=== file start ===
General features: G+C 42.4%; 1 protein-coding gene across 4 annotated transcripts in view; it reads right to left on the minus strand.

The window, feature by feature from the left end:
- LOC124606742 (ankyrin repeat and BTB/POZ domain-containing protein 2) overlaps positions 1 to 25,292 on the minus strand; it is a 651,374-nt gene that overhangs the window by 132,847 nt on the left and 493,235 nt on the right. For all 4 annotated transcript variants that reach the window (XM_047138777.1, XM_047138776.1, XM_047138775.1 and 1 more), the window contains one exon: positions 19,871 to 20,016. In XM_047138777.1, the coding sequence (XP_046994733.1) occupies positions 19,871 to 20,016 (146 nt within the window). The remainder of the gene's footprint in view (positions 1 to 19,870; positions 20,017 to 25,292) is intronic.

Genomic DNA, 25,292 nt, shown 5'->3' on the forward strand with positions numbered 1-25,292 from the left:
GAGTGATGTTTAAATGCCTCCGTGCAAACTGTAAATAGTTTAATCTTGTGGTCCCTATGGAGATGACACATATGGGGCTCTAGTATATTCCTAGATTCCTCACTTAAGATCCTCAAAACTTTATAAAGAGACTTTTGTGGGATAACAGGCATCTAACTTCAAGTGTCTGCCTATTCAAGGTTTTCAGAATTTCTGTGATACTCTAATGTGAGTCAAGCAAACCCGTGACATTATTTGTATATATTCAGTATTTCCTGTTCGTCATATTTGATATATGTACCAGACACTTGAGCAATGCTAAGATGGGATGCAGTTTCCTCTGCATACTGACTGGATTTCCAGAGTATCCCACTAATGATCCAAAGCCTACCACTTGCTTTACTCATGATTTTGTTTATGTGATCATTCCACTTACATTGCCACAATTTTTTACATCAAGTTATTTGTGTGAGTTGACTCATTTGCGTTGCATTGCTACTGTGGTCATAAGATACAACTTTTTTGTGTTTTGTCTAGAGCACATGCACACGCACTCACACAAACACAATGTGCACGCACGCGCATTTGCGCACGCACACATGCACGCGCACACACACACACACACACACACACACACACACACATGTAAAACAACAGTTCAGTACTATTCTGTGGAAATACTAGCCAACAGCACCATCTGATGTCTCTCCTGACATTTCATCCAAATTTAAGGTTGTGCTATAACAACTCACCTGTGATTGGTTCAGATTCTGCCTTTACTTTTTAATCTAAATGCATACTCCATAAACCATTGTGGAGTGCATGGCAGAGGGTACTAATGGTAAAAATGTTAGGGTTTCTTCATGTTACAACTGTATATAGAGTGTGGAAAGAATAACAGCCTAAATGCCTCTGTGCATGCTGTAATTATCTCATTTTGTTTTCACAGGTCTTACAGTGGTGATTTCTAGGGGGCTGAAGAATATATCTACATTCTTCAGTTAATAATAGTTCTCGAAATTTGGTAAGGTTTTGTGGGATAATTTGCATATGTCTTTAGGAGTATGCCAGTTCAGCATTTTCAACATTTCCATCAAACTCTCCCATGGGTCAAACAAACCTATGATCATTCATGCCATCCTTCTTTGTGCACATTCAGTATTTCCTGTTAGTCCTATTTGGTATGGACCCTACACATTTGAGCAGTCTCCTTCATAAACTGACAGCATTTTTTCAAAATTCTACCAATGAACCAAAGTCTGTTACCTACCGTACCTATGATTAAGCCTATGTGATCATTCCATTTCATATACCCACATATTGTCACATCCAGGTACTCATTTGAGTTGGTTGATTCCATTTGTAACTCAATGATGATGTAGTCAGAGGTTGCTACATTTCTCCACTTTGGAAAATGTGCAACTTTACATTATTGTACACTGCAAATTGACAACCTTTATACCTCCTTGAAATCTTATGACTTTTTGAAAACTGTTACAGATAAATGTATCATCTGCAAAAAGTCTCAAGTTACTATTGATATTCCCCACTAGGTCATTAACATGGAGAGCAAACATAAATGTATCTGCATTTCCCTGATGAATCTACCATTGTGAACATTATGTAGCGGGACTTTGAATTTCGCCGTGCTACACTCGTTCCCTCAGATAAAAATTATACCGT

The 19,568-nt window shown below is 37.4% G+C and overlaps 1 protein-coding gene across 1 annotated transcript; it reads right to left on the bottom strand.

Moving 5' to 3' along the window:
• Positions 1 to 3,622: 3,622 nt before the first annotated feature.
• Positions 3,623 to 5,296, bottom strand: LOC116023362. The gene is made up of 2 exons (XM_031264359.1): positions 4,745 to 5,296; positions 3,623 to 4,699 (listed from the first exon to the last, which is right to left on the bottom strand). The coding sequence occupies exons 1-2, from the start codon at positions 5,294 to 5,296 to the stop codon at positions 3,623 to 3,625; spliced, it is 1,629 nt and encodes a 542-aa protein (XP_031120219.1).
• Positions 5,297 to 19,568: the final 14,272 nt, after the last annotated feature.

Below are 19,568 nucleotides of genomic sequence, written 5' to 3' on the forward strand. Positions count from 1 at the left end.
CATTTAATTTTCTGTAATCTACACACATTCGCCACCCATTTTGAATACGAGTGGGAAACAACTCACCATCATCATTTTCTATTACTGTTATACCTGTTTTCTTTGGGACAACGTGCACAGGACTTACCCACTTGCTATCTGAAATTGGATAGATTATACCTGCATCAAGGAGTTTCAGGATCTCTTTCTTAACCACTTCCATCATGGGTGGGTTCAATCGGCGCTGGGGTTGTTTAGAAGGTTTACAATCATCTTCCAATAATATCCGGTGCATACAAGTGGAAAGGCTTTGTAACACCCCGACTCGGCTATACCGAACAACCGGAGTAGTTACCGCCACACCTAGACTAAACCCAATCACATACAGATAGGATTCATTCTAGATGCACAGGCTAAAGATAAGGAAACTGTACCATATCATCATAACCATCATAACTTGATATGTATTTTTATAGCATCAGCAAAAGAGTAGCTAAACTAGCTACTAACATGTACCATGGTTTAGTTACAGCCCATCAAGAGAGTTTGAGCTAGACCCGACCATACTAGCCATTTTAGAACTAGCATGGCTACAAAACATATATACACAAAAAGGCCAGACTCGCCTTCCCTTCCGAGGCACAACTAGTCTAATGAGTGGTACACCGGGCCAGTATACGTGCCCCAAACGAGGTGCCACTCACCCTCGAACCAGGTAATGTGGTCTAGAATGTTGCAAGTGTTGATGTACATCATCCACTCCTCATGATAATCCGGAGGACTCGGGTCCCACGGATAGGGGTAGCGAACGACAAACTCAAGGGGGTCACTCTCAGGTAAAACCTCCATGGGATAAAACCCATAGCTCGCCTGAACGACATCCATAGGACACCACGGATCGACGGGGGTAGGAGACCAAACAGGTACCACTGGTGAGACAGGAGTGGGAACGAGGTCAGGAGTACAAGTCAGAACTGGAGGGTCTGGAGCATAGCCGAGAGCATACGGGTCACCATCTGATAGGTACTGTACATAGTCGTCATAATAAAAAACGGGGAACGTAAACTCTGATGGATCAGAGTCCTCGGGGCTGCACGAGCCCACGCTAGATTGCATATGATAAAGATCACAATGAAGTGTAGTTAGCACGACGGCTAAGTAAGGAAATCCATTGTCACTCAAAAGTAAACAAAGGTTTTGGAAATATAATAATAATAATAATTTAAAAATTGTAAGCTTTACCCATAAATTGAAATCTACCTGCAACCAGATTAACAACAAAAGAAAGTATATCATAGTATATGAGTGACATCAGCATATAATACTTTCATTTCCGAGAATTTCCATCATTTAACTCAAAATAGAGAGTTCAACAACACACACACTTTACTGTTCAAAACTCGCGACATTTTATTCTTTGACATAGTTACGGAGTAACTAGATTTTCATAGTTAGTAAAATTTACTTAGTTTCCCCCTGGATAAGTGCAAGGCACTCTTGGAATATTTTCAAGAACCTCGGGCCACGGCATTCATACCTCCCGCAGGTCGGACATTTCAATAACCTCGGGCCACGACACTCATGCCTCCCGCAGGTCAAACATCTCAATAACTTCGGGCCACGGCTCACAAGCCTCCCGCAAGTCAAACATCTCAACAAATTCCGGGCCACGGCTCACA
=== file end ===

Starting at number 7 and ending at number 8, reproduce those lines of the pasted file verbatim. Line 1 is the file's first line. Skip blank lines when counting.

Moving 5' to 3' along the window:
• Positions 1 to 3,622: 3,622 nt before the first annotated feature.